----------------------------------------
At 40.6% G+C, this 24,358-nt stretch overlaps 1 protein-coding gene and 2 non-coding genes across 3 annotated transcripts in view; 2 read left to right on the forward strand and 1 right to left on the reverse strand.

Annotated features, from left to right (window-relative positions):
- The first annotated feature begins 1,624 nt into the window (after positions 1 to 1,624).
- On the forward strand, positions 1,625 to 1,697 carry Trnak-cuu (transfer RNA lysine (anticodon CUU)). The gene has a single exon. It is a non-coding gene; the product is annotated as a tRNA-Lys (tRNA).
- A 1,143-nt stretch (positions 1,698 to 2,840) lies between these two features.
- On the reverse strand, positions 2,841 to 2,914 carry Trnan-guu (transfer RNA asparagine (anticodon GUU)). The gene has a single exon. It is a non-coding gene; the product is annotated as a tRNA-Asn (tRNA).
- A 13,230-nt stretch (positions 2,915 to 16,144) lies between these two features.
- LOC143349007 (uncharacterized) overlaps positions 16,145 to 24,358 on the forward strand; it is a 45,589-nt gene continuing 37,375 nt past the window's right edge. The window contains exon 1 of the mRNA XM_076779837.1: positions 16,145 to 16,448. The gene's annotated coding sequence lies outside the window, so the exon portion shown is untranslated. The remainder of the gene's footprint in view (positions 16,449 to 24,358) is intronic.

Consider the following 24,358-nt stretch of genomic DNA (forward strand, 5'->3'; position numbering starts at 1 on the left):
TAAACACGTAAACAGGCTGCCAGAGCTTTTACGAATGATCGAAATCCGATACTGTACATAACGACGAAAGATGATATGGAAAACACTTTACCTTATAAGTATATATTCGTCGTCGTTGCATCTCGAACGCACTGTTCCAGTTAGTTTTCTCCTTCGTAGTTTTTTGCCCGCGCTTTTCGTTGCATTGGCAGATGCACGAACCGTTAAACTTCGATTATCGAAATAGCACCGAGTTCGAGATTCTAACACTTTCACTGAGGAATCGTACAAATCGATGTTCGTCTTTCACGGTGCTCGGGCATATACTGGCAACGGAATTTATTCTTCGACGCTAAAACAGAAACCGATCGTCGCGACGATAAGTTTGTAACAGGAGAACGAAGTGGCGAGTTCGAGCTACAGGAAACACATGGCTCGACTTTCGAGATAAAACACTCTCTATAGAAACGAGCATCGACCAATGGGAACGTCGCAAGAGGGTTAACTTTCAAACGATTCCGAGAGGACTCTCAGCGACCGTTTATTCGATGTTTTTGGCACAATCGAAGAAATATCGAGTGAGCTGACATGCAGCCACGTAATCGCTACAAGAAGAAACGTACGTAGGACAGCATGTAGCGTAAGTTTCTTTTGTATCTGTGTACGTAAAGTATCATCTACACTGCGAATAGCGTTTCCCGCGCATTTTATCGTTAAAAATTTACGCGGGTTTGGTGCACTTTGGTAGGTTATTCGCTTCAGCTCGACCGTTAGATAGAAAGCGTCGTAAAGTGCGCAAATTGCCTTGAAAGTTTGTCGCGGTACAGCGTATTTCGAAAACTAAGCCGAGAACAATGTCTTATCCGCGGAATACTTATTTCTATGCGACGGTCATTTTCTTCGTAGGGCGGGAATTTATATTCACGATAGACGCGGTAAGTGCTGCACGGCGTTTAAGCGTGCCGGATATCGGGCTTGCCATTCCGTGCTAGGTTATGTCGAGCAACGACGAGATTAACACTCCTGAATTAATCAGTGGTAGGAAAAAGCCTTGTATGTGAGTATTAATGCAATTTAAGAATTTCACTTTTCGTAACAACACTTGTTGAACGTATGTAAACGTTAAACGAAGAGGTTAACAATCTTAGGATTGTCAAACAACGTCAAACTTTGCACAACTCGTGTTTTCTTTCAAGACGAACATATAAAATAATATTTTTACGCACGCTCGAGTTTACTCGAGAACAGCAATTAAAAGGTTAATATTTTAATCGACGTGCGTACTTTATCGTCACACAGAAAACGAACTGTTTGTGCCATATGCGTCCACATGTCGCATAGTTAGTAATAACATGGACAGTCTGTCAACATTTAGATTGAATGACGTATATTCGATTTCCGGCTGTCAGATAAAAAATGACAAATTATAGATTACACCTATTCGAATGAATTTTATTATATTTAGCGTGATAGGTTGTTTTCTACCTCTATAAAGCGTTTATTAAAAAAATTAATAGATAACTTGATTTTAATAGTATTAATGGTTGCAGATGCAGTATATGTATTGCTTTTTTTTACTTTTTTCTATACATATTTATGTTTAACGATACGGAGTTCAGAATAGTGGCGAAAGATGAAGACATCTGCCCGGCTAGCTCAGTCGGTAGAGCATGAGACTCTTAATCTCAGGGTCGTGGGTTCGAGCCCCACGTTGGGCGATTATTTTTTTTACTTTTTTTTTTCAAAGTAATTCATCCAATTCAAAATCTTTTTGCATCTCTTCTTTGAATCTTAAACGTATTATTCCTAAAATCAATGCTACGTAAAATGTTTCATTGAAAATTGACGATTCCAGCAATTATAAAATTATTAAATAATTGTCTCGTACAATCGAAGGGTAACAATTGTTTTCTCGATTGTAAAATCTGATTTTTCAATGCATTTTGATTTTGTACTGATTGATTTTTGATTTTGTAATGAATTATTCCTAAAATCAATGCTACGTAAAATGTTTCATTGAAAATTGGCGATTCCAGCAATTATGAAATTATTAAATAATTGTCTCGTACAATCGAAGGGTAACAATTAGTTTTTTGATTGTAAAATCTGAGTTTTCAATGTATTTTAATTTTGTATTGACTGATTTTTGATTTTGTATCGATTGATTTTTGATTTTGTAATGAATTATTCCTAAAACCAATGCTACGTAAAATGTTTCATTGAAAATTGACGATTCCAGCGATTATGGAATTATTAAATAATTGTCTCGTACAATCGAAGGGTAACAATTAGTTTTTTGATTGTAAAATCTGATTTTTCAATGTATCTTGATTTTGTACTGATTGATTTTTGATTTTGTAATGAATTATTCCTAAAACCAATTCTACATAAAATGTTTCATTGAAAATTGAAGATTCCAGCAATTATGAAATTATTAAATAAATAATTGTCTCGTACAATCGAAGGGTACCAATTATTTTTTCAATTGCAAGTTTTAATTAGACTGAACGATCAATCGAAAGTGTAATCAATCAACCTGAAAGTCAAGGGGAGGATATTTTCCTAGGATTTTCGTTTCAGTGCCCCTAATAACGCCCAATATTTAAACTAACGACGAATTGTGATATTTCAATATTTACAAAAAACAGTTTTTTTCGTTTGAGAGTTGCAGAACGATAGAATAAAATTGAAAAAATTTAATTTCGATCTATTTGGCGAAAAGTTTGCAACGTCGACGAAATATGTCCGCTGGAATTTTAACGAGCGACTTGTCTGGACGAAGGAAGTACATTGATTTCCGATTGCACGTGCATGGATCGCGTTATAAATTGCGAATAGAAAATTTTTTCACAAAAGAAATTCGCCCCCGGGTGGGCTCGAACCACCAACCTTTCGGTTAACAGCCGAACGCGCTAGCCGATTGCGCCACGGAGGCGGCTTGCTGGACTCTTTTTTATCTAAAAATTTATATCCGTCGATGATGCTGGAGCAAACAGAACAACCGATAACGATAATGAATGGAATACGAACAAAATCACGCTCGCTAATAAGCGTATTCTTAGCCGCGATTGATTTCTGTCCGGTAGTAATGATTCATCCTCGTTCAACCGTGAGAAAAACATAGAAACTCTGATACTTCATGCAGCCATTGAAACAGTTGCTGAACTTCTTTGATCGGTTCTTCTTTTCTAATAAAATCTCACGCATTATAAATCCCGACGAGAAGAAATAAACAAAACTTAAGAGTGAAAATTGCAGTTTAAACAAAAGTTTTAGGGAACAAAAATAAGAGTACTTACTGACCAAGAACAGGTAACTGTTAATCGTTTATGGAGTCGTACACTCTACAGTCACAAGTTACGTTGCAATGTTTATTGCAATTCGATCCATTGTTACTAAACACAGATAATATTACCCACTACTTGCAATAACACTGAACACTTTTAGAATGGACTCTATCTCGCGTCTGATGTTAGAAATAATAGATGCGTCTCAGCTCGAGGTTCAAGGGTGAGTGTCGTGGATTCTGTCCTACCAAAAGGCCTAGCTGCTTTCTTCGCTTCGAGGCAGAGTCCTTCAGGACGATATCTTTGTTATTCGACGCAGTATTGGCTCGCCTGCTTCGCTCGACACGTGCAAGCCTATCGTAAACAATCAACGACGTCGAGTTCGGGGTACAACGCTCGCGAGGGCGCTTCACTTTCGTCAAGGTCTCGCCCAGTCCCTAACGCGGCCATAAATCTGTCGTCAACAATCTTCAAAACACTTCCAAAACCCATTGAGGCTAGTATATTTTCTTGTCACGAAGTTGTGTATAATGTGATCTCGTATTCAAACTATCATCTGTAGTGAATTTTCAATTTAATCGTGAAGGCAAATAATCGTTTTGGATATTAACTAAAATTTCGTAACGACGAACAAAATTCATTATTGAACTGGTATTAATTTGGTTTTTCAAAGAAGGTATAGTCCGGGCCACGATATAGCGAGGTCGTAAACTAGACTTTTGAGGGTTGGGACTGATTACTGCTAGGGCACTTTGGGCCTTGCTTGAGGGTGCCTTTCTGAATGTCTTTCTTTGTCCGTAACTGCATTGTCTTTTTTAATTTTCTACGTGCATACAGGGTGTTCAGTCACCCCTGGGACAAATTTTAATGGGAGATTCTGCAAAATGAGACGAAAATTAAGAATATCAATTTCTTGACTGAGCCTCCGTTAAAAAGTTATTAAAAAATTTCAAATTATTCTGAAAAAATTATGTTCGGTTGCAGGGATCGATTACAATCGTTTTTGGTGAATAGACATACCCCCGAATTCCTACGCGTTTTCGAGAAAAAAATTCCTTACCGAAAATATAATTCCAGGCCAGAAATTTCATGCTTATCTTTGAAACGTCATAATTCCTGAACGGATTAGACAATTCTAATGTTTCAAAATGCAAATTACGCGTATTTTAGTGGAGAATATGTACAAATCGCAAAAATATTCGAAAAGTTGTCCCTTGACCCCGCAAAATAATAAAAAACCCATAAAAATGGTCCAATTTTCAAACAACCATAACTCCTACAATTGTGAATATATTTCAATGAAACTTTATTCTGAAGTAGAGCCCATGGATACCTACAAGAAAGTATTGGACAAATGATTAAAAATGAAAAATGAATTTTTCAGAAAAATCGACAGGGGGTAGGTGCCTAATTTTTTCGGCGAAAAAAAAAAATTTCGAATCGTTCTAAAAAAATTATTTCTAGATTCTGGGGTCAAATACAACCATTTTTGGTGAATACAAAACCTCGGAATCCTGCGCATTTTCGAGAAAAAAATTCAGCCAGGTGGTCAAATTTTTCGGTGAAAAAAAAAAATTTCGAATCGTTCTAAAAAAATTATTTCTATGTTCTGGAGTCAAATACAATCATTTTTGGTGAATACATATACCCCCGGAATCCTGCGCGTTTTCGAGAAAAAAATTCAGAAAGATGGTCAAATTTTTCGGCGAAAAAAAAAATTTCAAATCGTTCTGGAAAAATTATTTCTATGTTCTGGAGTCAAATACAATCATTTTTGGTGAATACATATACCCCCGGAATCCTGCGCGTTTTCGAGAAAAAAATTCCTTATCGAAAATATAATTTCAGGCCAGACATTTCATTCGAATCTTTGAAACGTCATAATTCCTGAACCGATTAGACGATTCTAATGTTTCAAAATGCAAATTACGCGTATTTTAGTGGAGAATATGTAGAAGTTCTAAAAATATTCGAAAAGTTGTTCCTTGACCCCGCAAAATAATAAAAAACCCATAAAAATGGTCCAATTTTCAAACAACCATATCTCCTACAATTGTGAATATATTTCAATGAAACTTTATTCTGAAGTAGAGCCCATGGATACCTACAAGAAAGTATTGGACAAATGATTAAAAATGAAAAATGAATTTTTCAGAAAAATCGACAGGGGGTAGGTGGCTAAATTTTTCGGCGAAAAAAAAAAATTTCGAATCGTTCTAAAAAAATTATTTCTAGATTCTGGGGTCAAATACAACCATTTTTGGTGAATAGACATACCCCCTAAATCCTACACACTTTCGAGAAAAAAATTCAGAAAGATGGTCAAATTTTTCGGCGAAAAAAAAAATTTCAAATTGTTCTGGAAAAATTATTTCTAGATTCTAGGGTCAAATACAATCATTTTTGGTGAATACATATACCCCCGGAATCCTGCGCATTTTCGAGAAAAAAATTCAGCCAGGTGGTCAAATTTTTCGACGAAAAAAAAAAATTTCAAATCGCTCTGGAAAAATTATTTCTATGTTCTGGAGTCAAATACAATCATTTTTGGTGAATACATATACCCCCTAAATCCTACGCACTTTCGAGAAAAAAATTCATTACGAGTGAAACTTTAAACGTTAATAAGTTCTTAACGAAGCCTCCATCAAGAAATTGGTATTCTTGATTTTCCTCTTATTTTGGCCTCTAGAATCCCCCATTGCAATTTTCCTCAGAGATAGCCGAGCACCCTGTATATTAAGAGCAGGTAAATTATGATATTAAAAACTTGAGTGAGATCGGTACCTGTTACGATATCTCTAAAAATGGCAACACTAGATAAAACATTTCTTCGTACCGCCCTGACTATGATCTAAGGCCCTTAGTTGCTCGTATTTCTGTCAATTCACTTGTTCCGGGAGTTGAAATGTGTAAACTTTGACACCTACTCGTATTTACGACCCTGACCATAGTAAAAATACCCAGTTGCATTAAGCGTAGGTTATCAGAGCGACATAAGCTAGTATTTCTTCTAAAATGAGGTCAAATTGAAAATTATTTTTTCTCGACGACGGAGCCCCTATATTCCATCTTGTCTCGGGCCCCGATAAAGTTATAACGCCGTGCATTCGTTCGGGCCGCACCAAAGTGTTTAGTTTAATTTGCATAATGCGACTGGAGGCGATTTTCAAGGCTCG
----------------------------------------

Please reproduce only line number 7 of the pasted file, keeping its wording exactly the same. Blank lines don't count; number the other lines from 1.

- A 13,230-nt stretch (positions 2,915 to 16,144) lies between these two features.